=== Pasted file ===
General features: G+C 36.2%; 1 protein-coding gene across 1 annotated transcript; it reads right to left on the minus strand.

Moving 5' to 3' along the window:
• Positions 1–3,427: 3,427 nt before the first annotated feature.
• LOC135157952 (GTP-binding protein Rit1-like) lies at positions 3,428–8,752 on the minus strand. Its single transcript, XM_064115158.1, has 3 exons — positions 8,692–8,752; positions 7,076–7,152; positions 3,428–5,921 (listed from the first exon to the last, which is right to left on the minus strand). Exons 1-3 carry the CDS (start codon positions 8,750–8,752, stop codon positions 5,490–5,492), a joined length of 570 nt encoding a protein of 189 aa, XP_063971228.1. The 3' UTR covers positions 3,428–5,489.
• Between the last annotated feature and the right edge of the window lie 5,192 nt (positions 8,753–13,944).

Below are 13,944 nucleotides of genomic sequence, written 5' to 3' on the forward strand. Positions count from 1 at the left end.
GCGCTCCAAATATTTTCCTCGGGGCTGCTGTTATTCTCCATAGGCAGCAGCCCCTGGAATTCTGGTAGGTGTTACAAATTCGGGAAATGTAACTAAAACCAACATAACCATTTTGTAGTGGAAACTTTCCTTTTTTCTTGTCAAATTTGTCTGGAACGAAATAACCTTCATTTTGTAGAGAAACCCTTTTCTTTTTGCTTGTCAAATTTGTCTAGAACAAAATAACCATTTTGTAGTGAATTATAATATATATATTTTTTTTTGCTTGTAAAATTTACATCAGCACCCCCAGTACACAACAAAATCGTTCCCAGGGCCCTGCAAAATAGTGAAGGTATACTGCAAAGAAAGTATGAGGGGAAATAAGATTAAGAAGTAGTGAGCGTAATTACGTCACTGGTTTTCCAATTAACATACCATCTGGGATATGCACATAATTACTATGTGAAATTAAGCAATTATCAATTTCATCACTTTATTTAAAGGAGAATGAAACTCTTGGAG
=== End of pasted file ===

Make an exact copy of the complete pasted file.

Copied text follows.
General features: G+C 36.2%; 1 protein-coding gene across 1 annotated transcript; it reads right to left on the minus strand.

Moving 5' to 3' along the window:
• Positions 1–3,427: 3,427 nt before the first annotated feature.
• LOC135157952 (GTP-binding protein Rit1-like) lies at positions 3,428–8,752 on the minus strand. Its single transcript, XM_064115158.1, has 3 exons — positions 8,692–8,752; positions 7,076–7,152; positions 3,428–5,921 (listed from the first exon to the last, which is right to left on the minus strand). Exons 1-3 carry the CDS (start codon positions 8,750–8,752, stop codon positions 5,490–5,492), a joined length of 570 nt encoding a protein of 189 aa, XP_063971228.1. The 3' UTR covers positions 3,428–5,489.
• Between the last annotated feature and the right edge of the window lie 5,192 nt (positions 8,753–13,944).

Below are 13,944 nucleotides of genomic sequence, written 5' to 3' on the forward strand. Positions count from 1 at the left end.
GCGCTCCAAATATTTTCCTCGGGGCTGCTGTTATTCTCCATAGGCAGCAGCCCCTGGAATTCTGGTAGGTGTTACAAATTCGGGAAATGTAACTAAAACCAACATAACCATTTTGTAGTGGAAACTTTCCTTTTTTCTTGTCAAATTTGTCTGGAACGAAATAACCTTCATTTTGTAGAGAAACCCTTTTCTTTTTGCTTGTCAAATTTGTCTAGAACAAAATAACCATTTTGTAGTGAATTATAATATATATATTTTTTTTTGCTTGTAAAATTTACATCAGCACCCCCAGTACACAACAAAATCGTTCCCAGGGCCCTGCAAAATAGTGAAGGTATACTGCAAAGAAAGTATGAGGGGAAATAAGATTAAGAAGTAGTGAGCGTAATTACGTCACTGGTTTTCCAATTAACATACCATCTGGGATATGCACATAATTACTATGTGAAATTAAGCAATTATCAATTTCATCACTTTATTTAAAGGAGAATGAAACTCTTGGAG